Overall, 1494 An. gambiae (s.l.) were tested for insecticide resistance (702 in 2015 and 792 in 2016). The mortality rate in the control group was less than 5% for all the tests. Therefore, no corrections were required in the test groups. The bioassay showed that An. gambiae (s.l.) populations from both study sites were highly resistant to permethrin (0.75%) and deltamethrin (0.05%), with mortality rates of 51.9 and 83.7% in 2015, and 24.1 and 39.1% in 2016, respectively (Table 2). The mortality rate in 2016 for permethrin was significantly lower than that observed in 2015 (χ2 = 31.5, df = 1, P < 0.001). A similar trend was observed for deltamethrin (χ2 = 81.1, df = 1, P < 0.001). The overall mortality rate associated with deltamethrin exposure was significantly higher than that for permethrin (62 vs 37.2%; χ2 = 47.3, df = 1, P < 0.001). All studied populations of An. gambiae (s.l.) were fully susceptible (100% mortality) to malathion (2%) and bendiocarb (0.1%) in both 2015 and 2016.
Table 2

Mortality rates of female An. arabiensis after 24 h exposure to four insecticides in 2015 and 2016 in Nouakchott

Insecticide

2015

2016

χ 2

P

n (# replicate)

Mean mortality (%) (95% CI)

n (# replicate)

Mean mortality (%) (95% CI)

Permethrin (0.75%)

181 (9)

51.9 (44.7–59.1)

203 (10)

24.1 (18.8–30.5)

31.5

< 0.001

Deltamethrin (0.05%)

197 (8)

83.7 (77.9–88.2)

189 (9)

39.1 (32.5–46.3)

81.1

< 0.001

Bendiocarb (0.1%)

106 (5)

100

203 (10)

100

Malathion (2%)

218 (10)

100

197 (8)

100

Abbreviations: n total number of mosquitoes tested, CI confidence interval

Species identification and kdr genotyping

Of 250 specimens confirmed to be An. arabiensis by molecular identification, 70 that survived exposure to insecticides and 15 control female mosquitoes were genotyped for kdr mutations. Both West and East African kdr resistant alleles were found among the tested specimens. The wild-type and three of five expected kdr genotypes were observed among An. arabiensis mosquitoes that survived exposure to insecticides (Fig. 2). Heterozygous resistant east-west (ReRw) and heterozygous resistant east (ReS) genotypes were not observed. The homozygous resistant west (RwRw) was the most frequent genotype (54.3%, 38/70), followed by the wild-type homozygous susceptible (SS, 22.8%, 16/70) and the homozygous resistant east (ReRe, 21.4%, 15/70). Only one mosquito (1/70, 1.4%) was heterozygous (RwS) for the West African kdr mutation. Nevertheless, the comparison of the observed and expected genotypic frequencies showed a significant departure from Hardy-Weinberg proportions (χ2 = 134, df = 3, P < 0.001). This is likely associated with a deficit in heterozygotes as shown by an inbreeding coefficient (F is ) of 0.97 according to Weir & Cockerham [38].
Figure 2
Fig. 2

Distribution of genotypic frequencies of kdr mutations among An. arabiensis mosquitoes surviving insecticide exposure. Abbreviations: RwRw, west homozygous resistant; RwS, west heterozygous resistant; SS, homozygous susceptible; ReRe, east homozygous resistant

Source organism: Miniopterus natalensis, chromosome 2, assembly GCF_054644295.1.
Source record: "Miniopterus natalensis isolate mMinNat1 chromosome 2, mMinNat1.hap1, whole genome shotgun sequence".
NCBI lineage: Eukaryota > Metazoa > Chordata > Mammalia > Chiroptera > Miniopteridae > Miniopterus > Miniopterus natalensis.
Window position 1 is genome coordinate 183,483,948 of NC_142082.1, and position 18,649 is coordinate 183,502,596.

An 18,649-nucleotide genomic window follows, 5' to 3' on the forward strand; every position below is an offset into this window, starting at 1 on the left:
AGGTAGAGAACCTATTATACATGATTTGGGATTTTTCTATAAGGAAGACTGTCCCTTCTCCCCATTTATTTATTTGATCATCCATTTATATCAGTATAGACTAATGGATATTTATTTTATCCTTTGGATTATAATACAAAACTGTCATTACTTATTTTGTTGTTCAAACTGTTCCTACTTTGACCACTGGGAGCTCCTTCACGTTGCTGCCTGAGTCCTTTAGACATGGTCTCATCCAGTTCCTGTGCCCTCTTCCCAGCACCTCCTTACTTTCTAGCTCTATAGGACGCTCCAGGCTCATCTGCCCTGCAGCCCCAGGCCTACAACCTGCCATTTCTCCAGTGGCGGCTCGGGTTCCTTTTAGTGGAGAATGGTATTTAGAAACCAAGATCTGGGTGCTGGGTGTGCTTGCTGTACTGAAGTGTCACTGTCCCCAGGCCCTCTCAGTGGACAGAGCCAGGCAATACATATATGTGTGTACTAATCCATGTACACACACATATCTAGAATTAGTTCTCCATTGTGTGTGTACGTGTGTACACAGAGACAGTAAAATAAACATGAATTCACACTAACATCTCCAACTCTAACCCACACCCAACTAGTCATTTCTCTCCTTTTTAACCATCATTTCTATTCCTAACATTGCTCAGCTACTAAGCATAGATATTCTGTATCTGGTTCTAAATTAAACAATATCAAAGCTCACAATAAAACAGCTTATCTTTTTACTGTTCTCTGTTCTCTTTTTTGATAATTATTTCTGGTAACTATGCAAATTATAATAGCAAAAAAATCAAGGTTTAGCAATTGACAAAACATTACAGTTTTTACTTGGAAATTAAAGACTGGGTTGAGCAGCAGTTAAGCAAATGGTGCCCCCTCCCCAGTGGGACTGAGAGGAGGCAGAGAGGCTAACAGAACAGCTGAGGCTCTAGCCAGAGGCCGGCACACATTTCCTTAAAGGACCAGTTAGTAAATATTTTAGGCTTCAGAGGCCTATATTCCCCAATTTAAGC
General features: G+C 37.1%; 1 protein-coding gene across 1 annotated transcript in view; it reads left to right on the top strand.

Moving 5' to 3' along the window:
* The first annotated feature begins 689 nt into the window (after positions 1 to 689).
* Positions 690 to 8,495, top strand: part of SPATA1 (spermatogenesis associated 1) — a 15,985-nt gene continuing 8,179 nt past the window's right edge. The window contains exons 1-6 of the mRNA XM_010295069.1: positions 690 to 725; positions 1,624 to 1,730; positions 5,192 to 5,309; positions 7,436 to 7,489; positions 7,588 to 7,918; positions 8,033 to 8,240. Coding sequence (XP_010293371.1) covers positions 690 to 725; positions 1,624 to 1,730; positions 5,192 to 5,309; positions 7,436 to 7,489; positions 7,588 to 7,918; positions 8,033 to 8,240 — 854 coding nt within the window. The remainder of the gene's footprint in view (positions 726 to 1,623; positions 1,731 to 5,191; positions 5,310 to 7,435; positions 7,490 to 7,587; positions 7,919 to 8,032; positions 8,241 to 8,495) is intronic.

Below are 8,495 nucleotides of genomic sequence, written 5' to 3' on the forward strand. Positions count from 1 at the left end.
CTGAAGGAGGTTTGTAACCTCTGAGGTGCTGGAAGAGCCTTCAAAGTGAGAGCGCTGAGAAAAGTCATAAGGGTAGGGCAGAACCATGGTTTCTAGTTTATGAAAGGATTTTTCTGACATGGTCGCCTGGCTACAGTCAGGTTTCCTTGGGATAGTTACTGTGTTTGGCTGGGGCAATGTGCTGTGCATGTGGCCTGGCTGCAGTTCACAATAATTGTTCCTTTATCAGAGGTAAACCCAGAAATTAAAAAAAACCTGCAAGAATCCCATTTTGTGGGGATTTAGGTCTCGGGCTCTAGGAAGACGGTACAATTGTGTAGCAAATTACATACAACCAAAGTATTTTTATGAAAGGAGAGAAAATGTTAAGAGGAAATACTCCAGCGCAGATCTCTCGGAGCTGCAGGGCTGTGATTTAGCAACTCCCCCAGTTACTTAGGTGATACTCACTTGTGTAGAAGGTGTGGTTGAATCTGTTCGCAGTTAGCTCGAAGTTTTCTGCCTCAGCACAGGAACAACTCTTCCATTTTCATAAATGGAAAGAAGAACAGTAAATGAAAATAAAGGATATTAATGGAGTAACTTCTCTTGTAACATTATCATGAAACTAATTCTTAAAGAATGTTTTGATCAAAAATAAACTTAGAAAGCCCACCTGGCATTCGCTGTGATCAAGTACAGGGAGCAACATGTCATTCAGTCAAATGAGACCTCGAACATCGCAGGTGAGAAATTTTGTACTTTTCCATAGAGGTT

Discussion

Previous entomological studies highlighted the widespread presence of An. arabiensis in Mauritania [28]. The present study confirmed that An. arabiensis is the main malaria vector in Nouakchott and updated data on its susceptibility to four main insecticides used in public health programs. Our results showed that An. arabiensis populations are highly resistant to pyrethroids (permethrin and deltamethrin) but fully susceptible to malathion and bendiocarb in both sites during the study period. This finding is in agreement with the increasing selective pressure on mosquito populations due to the scaling-up of LLINs in the country (National Malaria Control Program, unpublished data), especially in urban areas such as Nouakchott. In Senegal, Niang et al. [39] have reported a dissimilar trend of knockdown dynamic between deltamethrin and permethrin, which they attributed to the more recent use of deltamethrin in comparison with permethrin in their study area, in addition to the known chemical difference of the two molecules (type I vs type II) [39]. These authors have hypothesized that the introduction of bednets impregnated with deltamethrin (Olyset Net©) in the study area in Senegal in the 1990s could have exerted strong insecticidal pressures on mosquitoes, giving rise to high levels of insecticide resistance. However, a previous study on a knockdown resistance-free An. arabiensis population from Chad in Central Africa has reported a partial pyrethroid resistance (resistance to permethrin but not to deltamethrin) in An. arabiensis field populations involving metabolic mechanisms of resistance with over-expressed P450 CYP6P4 [40]. By contrast, in Senegalese and Mauritanian Anopheles populations, the kdr-mediated target site resistance seems to be the main mechanism involved. However, the involvement of metabolic mechanisms of resistance could not be ruled out since 22.8% (16/70) of individuals characterized by the presence of kdr mutations did not harbor any of the mutant alleles despite being fully resistant to pyrethroids. The same situation has been previously reported in some malaria vector populations from Senegal [39]. Multiple mechanisms of insecticide resistance in Anopheles gambiae (s.l.) populations have also been reported elsewhere in An. arabiensis [41]. There is a need to assess the potential involvement of metabolic mechanisms of resistance in west African populations of An. arabiensis, especially in the Mauritanian population, to explain the increase in the survival rate of An. arabiensis populations exposed to pyrethroids in 2016 (mortality rate for permethrin = 24.1% and deltamethrin = 39.1%), compared to 2015 (mortality rate for permethrin = 51.9% and deltamethrin = 83.7%).